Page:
Lately I’ve been reading a lot of teen novels, partly to catch up on series and partly just grabbing random things that look interesting.
One I recently finished is Fire by Kristin Cashore. Fire is a sort-of sequel to Graceling — “sort-of” because it’s about a completely different set of characters, in a very different part of the country. In the Dells, there are monstrous versions of every creature which can control the minds of others — and that includes monster humans, like Fire. Her father used these powers badly, so Fire is afraid to use them, but as the Dells threaten to break into war it may become necessary.
While the main characters of Graceling don’t show up here, we see the origins of a villain, something which I found really fascinating. I didn’t have any of the pacing problems I found in Graceling as everything unfolded at a more even pace, though I still felt like the novel went off on little tangents sometimes. But the biggest draw was the main character, Fire. She’s not so physically tough as Katsa was in the other book, but she’s brave. She also deals a lot more with her own emotions, so I felt much closer to her as a character than I did with Katsa. What I really found interesting was that Fire deals with a lot of very feminine problems — she loves children but doesn’t want to bring a monster child into the world; monsters want to devour her and are attracted by her blood, making menstruation a hassle — and yet she doesn’t come across as a wimp, just as a person with a problem that she deals with. Fire makes femininity look strong, giving Cashore another point in the awesome lady heroines category. I definitely preferred this book over the first one, and would even recommend it first to others since not reading Graceling doesn’t lead to any confusion.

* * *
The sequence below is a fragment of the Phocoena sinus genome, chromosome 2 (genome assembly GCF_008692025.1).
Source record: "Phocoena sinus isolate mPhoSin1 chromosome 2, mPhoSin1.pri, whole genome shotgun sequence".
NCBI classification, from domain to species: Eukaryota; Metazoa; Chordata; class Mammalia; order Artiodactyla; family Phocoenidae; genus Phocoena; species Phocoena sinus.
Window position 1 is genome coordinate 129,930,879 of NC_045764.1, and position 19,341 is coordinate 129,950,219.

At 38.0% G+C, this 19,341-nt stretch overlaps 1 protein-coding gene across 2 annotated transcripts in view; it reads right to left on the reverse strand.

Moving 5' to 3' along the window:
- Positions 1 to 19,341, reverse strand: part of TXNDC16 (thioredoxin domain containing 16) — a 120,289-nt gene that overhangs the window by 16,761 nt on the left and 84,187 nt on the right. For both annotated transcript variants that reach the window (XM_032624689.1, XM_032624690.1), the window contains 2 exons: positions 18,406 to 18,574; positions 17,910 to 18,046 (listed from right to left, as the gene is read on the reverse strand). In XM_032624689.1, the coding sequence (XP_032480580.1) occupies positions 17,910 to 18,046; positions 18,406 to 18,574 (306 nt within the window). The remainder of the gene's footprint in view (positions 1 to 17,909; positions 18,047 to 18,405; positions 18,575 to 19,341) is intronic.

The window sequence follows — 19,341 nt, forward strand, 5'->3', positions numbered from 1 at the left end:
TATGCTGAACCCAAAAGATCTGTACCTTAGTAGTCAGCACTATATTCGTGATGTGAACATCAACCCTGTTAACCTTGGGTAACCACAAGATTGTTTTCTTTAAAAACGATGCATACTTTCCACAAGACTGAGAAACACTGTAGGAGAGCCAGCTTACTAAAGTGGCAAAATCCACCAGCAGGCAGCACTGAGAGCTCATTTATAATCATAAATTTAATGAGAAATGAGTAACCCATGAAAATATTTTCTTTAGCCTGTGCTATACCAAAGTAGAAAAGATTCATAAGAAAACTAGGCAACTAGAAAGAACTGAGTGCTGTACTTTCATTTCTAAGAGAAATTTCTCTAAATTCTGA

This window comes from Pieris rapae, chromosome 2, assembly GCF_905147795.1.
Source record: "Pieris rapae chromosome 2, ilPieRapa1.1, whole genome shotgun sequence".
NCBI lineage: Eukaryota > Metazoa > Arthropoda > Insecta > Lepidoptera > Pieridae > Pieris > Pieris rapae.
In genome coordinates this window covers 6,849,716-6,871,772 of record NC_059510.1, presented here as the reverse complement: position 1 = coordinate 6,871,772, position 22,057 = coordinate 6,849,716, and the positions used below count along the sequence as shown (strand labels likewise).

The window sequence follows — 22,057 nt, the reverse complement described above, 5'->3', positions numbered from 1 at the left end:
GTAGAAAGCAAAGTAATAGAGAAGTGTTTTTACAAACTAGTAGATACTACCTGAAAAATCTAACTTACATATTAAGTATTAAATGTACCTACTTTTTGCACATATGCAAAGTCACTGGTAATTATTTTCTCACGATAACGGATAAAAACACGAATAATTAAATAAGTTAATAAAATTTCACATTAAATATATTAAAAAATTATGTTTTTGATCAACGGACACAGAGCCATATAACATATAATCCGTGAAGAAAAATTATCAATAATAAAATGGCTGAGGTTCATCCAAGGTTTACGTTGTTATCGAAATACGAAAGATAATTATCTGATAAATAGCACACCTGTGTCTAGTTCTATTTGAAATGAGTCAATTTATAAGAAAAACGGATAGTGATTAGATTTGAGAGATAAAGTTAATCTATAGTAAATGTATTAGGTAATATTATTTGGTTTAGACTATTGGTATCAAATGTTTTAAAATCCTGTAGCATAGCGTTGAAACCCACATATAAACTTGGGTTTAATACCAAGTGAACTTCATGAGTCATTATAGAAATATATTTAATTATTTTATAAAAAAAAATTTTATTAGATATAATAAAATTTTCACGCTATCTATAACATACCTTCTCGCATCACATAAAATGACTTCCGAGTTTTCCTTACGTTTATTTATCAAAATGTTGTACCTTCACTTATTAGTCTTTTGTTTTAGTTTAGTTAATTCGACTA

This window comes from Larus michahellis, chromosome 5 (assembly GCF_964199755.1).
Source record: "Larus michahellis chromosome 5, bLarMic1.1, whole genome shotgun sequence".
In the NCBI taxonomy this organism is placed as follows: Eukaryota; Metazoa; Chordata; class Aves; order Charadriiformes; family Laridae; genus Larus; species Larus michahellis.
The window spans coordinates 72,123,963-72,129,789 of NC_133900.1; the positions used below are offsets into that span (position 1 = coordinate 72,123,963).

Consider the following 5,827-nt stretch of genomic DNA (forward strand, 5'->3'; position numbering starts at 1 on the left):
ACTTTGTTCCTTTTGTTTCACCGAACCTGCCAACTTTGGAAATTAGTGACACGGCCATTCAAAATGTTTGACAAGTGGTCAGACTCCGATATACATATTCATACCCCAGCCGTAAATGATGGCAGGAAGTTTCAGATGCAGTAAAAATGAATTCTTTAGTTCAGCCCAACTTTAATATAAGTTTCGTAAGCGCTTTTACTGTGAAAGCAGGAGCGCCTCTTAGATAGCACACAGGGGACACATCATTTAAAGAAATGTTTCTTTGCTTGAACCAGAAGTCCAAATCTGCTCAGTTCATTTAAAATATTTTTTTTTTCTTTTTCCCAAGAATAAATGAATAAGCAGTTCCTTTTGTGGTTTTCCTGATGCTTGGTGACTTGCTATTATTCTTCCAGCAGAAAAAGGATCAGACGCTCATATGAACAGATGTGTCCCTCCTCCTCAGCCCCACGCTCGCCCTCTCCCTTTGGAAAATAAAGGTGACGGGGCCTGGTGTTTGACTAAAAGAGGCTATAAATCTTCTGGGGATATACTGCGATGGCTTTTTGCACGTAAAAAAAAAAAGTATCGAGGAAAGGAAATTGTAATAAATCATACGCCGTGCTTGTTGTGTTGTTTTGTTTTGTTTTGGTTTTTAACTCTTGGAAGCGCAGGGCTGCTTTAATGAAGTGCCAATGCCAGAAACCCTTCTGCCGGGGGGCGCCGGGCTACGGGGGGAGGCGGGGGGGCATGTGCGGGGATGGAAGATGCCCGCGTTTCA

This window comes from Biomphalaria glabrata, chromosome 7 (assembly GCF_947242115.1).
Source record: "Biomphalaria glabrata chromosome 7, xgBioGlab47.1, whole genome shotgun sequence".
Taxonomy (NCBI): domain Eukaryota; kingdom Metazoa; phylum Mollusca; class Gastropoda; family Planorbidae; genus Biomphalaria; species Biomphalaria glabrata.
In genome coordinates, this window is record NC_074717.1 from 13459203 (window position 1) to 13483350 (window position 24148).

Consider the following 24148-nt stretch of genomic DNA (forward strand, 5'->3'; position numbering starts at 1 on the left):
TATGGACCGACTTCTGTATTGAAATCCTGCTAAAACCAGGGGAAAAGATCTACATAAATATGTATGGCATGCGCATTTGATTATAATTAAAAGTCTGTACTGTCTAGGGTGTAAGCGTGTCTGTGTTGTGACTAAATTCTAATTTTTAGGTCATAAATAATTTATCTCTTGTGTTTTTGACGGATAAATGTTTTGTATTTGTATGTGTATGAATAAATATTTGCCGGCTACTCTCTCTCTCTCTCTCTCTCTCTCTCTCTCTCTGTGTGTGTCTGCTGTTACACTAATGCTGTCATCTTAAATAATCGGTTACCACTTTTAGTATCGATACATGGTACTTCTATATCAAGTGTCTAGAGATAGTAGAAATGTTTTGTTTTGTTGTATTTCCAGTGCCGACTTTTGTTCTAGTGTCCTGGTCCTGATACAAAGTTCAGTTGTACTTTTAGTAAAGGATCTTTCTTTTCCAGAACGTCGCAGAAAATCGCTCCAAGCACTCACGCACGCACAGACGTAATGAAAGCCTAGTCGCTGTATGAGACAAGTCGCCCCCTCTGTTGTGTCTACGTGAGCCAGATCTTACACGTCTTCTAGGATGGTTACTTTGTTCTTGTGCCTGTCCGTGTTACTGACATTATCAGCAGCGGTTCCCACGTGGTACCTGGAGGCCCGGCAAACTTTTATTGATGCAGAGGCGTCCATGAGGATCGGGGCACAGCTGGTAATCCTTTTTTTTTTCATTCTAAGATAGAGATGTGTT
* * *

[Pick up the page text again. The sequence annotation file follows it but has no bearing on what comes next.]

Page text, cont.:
Another book, which I picked up on a whim from the library, is Orchards by Holly Thompson. This book follows a half Japanese, half Jewish middle school girl who is sent to stay with relatives in Japan after a girl teased by her group of friends commits suicide. The novel is told in free-verse poetry, a format I have come to adore recently: told so sparsely, everything is cut down to the barest, most important details. The narrow focus allows characters to be fully realized in just a few lines, and important thoughts and feelings have more of a punch. I think it’s a great way to tell a story like this, interior things like emotions are so key to the plot. Orchards shows Kana slowly growing as a person, acknowledging what mistakes she made and also what she couldn’t have altered, no matter what she did differently. The verse makes it a quick read, and it didn’t make me cry (like Love That Dog) or shake (like Crank) but it was still a very poignant story.